Dragon Chica

Dragon Chica

3.5 2
by May-lee Chai
     
 

View All Available Formats & Editions

Nea, a Chinese Cambodian teenager, has survived the Khmer Rouge only to land in poverty in Texas. Her small family struggles to get by when a miracle occurs. Wealthy and mysterious, Auntie and Uncle write to say they are alive and well, running a Chinese restaurant in Nebraska. As Nea helps pack Hefty bags with meager belongings for a journey into the American Midwest…  See more details below

Overview

Nea, a Chinese Cambodian teenager, has survived the Khmer Rouge only to land in poverty in Texas. Her small family struggles to get by when a miracle occurs. Wealthy and mysterious, Auntie and Uncle write to say they are alive and well, running a Chinese restaurant in Nebraska. As Nea helps pack Hefty bags with meager belongings for a journey into the American Midwest, little does she know their miracle has a dark side. Soon family secrets, small town resentments, lies born of wartime and a forbidden love threaten to tear them apart forever. In the tradition of Holden Caulfield and Scout Finch, Nea must fight to save her family...and herself.

Editorial Reviews

Publishers Weekly
In Chai's coming-of-age novel, 11-year-old Nea, who survived the Khmer Rouge with her scrappy mother, beautiful older sister, and younger siblings, leaves Texas for Nebraska to work in the Chinese restaurant owned by her auntie and uncle. But the miracle she'd hoped for is crushed upon arrival: auntie and uncle, once wealthy, are now struggling, and the locals are more bigoted than they were in Texas. It's the 1980s and the Japanese takeover of the U.S. auto industry looms large; though Nea is Chinese and Cambodian, she's still Asian, and treated as "other." Her relentlessly dour life is only occasionally broken by evocatively disquieting, often painful, dreams, memories, and myths that bring shifts in tone readers will welcome. Chai previously mined her own experience for the memoir, Hapa Girl, and the racism she has described enduring informs Nea and her family's experiences. But they are survivors, and as Nea matures she increasingly uses her wits for her own advancement, forging a path to college, though even this hopeful note can't erase the narrative's depressing aura. (Nov.)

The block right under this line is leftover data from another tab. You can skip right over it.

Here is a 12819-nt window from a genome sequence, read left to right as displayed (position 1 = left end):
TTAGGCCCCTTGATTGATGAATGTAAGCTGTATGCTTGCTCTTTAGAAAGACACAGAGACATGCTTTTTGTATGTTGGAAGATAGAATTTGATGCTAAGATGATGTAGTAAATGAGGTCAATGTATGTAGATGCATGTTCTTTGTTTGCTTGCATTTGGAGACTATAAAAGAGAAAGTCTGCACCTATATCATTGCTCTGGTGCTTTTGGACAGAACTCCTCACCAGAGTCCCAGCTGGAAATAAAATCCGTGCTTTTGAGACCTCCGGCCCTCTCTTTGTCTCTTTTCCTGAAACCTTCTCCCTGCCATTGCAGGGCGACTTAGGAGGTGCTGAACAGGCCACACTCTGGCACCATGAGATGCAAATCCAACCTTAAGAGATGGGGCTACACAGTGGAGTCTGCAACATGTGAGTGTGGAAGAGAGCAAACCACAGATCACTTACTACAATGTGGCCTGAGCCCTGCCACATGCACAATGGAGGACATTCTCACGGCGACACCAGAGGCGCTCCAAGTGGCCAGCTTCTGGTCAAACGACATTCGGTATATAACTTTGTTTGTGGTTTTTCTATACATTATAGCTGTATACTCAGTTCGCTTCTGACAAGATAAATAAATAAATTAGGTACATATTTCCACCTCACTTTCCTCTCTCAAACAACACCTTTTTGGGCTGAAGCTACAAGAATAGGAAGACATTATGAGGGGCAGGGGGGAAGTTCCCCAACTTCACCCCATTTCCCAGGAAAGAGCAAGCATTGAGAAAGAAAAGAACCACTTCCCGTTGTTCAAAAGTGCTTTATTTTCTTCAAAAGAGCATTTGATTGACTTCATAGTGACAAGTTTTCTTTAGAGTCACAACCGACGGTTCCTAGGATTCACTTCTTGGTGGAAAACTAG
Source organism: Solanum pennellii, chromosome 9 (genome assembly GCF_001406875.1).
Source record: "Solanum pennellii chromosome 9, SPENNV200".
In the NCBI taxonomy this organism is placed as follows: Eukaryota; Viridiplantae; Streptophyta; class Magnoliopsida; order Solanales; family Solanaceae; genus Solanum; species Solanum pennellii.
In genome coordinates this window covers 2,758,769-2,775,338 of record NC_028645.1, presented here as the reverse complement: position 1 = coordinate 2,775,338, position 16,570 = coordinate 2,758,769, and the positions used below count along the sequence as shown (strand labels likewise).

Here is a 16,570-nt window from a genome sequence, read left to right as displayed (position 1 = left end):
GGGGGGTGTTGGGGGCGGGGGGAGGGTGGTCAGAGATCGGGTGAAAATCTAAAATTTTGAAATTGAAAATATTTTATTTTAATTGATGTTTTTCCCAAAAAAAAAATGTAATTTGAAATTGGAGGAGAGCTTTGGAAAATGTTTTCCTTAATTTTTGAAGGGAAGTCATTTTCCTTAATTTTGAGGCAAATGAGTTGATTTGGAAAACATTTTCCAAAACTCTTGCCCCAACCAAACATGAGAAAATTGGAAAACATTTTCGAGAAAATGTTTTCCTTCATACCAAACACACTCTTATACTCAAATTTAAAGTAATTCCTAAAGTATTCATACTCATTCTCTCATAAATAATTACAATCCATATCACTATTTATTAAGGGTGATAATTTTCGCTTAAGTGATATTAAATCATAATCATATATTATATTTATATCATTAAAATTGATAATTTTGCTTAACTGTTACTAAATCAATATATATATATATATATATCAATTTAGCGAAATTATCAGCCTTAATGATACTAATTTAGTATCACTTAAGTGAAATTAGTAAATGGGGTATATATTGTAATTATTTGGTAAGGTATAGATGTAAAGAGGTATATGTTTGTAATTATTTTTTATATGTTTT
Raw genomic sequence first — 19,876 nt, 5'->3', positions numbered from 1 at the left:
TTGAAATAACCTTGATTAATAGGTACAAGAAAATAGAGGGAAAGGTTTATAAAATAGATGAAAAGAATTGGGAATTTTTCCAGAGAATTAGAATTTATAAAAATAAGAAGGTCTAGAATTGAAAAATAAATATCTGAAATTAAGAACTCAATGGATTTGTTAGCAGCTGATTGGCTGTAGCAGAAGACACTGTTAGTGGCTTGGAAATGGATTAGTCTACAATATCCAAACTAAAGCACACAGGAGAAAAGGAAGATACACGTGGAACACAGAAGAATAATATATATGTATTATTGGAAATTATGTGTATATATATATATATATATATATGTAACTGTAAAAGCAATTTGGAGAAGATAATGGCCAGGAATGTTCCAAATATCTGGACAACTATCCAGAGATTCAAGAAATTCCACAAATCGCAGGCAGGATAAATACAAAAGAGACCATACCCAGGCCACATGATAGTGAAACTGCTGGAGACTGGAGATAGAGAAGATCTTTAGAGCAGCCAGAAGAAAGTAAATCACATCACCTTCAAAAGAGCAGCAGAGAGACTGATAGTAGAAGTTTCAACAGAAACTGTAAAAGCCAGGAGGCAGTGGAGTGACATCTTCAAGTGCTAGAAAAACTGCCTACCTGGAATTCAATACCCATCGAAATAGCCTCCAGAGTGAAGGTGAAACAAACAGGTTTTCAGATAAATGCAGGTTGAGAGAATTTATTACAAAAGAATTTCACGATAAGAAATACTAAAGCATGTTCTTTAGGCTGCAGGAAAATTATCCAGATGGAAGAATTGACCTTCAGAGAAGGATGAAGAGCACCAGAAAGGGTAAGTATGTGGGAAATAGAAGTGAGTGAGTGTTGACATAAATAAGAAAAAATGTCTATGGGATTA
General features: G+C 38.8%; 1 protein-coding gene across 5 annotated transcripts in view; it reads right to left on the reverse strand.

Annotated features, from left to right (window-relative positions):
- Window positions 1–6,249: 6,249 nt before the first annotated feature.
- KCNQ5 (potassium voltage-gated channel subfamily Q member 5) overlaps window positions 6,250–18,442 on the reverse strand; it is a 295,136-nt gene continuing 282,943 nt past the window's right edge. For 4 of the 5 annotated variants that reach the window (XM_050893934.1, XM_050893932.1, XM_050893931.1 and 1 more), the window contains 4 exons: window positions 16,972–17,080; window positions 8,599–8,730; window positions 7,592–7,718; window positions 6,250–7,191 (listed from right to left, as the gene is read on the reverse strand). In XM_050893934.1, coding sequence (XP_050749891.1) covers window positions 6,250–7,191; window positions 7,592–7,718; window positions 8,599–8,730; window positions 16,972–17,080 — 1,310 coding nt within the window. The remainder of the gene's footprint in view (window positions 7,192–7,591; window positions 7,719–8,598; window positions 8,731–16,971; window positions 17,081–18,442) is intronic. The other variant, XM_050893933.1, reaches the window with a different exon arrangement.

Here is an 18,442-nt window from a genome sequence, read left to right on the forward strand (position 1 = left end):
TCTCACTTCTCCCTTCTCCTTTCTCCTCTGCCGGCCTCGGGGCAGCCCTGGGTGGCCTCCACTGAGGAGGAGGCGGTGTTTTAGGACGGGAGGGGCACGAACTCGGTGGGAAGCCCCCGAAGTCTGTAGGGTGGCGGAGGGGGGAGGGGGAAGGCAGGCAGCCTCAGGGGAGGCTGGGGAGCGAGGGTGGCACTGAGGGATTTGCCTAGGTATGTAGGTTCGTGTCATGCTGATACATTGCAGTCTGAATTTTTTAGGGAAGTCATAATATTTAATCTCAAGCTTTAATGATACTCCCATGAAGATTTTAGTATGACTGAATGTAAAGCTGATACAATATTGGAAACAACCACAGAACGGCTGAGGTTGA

From the Publisher
"...a tender story. Sometimes funny, always very much alive..."–Dallas Morning News

"In Chai's coming-of-age novel, 11-year-old Nea, who survived the Khmer Rouge with her scrappy mother, beautiful older sister, and younger siblings, leaves Texas for Nebraska to work in the Chinese restaurant owned by her auntie and uncle. But the miracle she'd hoped for is crushed upon arrival: auntie and uncle, once wealthy, are now struggling, and the locals are more bigoted than they were in Texas..." –Publishers Weekly

“It is very rare that a coming of age novel transcends its inherent limitations and attains the complex emotional resonance of adult fiction. Dragon Chica does this with great aplomb. The book explores with subtlety and depth the mature, universal issues of identity and connection, but it also retains its direct appeal to younger readers. May-lee Chai has performed a remarkable act of literary magic.” –Robert Olen Butler, Pulitzer-Prize-winning author of A Good Scent from a Strange Mountain